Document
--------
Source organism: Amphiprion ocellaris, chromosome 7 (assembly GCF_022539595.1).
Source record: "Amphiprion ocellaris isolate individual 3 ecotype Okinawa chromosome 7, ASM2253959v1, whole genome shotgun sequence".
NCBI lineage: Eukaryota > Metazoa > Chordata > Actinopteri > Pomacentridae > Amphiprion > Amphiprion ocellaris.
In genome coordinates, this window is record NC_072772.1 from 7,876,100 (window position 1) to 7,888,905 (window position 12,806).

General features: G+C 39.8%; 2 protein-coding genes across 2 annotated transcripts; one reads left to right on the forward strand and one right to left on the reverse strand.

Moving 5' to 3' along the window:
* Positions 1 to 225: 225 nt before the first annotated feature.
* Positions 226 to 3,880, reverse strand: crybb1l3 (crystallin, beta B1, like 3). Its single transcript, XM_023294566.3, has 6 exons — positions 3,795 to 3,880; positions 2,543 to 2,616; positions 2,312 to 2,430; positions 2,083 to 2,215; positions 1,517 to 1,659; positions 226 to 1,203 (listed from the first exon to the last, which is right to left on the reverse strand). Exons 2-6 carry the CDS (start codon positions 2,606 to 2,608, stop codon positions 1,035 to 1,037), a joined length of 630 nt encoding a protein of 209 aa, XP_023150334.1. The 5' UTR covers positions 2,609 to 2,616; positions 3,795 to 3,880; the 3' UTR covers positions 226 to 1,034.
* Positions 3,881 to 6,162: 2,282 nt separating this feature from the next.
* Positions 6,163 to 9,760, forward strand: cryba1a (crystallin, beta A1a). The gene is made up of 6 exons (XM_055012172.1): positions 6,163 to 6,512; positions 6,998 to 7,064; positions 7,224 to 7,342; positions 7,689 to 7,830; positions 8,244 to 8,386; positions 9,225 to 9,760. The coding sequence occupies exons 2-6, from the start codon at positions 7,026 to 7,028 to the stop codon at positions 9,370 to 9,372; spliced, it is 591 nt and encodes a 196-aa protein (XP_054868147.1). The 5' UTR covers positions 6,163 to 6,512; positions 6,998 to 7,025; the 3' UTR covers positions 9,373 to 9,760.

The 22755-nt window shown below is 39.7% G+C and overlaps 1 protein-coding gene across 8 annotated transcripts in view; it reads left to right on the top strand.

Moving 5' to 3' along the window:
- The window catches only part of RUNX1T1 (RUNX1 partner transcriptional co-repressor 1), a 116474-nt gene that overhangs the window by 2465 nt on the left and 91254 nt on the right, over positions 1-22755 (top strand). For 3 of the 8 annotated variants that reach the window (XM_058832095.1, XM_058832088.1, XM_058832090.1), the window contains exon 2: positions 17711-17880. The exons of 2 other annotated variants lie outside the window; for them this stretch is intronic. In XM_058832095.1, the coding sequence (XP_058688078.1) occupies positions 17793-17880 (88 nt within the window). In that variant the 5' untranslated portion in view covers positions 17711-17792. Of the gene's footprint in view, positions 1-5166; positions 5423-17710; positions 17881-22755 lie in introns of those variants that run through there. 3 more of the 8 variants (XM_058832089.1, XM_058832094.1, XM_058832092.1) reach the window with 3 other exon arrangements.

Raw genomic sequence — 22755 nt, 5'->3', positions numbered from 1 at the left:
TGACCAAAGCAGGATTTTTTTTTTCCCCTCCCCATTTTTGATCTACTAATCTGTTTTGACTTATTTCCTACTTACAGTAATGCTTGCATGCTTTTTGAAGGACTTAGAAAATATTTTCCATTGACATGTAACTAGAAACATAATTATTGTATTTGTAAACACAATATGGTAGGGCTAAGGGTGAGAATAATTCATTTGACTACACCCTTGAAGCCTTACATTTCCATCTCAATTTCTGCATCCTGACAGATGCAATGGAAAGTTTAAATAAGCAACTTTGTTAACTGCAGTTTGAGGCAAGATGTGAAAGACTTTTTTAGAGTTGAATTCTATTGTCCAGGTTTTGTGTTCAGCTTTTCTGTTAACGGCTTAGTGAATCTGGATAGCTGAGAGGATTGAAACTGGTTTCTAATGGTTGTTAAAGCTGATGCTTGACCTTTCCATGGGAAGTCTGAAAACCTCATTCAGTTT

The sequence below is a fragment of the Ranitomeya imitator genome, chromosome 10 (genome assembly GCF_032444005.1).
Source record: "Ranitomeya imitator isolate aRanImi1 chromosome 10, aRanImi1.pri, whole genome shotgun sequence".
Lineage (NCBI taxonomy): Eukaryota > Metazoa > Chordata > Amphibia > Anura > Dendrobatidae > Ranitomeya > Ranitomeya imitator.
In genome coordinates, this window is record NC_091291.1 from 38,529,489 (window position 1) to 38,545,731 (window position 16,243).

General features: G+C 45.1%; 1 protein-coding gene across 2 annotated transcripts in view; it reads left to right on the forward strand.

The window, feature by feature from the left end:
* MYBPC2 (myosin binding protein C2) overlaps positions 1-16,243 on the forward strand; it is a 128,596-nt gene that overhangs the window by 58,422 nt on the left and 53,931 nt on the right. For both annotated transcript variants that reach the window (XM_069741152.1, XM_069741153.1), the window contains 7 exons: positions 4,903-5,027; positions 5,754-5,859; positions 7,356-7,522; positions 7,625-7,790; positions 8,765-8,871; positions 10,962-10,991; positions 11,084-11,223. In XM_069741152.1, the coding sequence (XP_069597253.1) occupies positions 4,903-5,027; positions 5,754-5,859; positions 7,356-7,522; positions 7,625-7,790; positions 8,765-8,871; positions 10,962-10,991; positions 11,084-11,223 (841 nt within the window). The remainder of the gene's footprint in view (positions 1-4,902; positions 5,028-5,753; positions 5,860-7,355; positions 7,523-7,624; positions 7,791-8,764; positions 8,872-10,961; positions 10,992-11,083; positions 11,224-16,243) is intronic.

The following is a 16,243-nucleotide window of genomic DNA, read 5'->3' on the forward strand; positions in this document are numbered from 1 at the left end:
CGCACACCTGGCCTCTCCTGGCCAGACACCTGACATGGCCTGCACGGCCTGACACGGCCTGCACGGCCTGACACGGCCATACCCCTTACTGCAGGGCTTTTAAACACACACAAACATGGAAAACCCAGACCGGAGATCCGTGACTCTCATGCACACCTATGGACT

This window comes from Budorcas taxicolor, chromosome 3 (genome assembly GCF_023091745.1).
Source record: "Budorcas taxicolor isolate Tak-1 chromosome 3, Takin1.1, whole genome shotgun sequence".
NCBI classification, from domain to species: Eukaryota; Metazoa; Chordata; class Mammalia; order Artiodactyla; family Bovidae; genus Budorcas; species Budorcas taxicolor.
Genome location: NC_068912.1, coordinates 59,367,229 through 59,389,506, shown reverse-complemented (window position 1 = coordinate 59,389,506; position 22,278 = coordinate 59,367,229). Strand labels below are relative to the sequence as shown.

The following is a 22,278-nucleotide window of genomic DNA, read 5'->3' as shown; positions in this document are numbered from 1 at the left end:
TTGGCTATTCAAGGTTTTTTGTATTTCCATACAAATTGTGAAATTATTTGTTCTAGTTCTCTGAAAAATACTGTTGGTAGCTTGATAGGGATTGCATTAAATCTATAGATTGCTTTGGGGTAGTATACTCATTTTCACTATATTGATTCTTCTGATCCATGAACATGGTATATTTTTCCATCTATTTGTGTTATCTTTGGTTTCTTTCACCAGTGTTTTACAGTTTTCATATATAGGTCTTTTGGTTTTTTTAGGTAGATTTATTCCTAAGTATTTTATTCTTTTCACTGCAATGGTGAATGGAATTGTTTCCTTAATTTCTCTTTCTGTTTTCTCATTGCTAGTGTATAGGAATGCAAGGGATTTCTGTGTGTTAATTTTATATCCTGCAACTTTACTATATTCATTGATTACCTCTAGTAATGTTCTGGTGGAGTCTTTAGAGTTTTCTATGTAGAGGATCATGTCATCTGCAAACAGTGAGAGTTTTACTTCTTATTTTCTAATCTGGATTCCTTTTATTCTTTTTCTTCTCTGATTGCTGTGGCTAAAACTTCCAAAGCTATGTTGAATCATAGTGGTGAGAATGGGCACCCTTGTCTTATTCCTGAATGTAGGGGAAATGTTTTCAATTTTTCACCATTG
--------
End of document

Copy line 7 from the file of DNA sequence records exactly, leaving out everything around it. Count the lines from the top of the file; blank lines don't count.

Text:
* Positions 1 to 225: 225 nt before the first annotated feature.